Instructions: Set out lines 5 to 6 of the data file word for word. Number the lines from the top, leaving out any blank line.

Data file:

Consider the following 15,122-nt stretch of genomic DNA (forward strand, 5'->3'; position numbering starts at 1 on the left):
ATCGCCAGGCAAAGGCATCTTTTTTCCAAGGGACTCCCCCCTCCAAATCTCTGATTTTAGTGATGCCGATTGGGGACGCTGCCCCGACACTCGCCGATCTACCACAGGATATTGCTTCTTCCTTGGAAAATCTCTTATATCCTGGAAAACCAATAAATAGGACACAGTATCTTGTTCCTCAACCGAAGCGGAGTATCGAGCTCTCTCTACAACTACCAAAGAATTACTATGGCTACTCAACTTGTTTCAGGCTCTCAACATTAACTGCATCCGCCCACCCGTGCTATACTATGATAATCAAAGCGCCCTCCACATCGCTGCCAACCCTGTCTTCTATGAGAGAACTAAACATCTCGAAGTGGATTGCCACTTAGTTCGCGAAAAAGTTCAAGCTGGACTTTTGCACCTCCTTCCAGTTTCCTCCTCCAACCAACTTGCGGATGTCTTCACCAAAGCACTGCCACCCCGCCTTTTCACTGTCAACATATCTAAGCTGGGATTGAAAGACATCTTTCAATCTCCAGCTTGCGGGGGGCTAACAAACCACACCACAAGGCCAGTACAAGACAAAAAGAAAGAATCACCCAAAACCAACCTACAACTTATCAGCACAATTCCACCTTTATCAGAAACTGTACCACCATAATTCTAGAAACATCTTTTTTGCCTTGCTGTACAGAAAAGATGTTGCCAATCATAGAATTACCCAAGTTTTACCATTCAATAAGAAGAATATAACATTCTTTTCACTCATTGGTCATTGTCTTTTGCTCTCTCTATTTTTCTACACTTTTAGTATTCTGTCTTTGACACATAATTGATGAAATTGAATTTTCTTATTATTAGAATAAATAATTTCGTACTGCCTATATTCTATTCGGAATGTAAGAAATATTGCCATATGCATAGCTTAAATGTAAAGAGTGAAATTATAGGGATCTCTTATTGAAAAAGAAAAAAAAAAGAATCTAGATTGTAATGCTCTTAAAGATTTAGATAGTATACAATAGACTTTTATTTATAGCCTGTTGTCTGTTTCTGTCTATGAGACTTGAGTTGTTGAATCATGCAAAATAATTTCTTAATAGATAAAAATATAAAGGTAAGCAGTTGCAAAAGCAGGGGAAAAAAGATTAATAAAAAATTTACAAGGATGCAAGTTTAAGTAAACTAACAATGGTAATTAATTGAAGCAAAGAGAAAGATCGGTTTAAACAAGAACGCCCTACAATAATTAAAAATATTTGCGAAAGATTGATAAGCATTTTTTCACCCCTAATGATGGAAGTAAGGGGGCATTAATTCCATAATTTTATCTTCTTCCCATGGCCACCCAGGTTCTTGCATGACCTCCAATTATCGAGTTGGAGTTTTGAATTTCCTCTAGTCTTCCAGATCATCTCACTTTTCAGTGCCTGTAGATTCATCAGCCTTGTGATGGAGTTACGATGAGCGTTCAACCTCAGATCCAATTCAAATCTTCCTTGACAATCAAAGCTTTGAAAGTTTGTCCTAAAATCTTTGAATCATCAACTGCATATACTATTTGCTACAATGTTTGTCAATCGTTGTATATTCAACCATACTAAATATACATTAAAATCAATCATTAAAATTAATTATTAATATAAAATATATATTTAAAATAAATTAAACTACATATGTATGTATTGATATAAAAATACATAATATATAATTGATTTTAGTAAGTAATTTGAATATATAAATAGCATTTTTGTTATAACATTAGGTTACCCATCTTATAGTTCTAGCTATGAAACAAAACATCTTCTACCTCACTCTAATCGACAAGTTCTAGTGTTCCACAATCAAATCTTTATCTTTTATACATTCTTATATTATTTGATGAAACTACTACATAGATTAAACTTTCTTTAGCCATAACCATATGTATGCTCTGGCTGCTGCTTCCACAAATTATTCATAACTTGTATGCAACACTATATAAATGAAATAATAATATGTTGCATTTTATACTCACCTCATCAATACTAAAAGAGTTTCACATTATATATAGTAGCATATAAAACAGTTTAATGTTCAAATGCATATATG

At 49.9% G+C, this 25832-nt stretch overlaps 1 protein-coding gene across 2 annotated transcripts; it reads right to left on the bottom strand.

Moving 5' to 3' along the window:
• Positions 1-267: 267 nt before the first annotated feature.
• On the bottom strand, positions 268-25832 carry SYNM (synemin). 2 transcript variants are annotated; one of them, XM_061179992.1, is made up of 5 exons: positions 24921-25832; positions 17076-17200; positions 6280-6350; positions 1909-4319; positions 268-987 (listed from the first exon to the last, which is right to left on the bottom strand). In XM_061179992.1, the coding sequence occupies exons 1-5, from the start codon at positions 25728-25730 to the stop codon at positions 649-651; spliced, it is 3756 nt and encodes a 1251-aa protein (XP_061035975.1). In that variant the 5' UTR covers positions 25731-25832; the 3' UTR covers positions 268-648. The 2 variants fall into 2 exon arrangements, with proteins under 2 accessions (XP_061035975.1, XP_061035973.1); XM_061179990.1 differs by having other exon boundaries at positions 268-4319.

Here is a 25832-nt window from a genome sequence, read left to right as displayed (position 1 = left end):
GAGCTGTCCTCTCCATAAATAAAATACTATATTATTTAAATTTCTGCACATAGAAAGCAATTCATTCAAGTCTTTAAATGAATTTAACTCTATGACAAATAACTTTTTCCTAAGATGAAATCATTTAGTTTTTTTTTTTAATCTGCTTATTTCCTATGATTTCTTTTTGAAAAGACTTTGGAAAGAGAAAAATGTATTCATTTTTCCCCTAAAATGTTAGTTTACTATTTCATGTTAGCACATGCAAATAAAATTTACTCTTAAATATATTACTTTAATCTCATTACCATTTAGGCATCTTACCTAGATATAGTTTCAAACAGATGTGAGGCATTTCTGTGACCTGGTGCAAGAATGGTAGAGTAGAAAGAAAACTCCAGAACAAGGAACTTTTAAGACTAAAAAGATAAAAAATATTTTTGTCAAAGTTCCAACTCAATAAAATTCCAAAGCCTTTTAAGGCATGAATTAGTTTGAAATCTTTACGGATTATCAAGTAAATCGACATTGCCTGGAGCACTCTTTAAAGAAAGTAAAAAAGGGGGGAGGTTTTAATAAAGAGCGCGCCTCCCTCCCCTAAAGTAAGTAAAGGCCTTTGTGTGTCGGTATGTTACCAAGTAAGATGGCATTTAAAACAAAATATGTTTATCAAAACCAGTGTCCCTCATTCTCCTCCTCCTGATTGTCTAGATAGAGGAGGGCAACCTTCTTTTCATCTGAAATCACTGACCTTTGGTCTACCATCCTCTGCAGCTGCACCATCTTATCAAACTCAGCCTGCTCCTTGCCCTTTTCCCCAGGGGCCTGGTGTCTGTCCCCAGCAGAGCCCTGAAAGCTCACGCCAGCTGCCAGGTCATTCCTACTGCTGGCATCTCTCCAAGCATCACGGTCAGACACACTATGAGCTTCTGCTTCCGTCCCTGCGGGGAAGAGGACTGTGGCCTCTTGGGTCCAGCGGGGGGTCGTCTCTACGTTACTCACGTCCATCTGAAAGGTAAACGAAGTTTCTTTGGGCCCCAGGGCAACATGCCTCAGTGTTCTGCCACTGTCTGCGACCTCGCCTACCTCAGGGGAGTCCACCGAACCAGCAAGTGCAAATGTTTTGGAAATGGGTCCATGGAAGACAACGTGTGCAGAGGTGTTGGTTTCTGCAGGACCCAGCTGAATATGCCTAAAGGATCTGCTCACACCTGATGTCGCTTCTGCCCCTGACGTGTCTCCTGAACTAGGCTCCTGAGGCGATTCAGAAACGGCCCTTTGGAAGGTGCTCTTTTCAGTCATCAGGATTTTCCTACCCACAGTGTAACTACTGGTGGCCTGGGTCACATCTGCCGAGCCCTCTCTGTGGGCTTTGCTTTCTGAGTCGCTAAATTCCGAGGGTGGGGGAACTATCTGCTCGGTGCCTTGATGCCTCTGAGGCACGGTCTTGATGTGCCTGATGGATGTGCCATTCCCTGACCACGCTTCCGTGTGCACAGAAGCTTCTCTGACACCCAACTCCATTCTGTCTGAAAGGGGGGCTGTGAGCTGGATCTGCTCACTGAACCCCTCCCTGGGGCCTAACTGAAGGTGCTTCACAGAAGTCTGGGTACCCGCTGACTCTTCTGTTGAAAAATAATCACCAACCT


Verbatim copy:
• Positions 1-267: 267 nt before the first annotated feature.
• On the bottom strand, positions 268-25832 carry SYNM (synemin). 2 transcript variants are annotated; one of them, XM_061179992.1, is made up of 5 exons: positions 24921-25832; positions 17076-17200; positions 6280-6350; positions 1909-4319; positions 268-987 (listed from the first exon to the last, which is right to left on the bottom strand). In XM_061179992.1, the coding sequence occupies exons 1-5, from the start codon at positions 25728-25730 to the stop codon at positions 649-651; spliced, it is 3756 nt and encodes a 1251-aa protein (XP_061035975.1). In that variant the 5' UTR covers positions 25731-25832; the 3' UTR covers positions 268-648. The 2 variants fall into 2 exon arrangements, with proteins under 2 accessions (XP_061035975.1, XP_061035973.1); XM_061179990.1 differs by having other exon boundaries at positions 268-4319.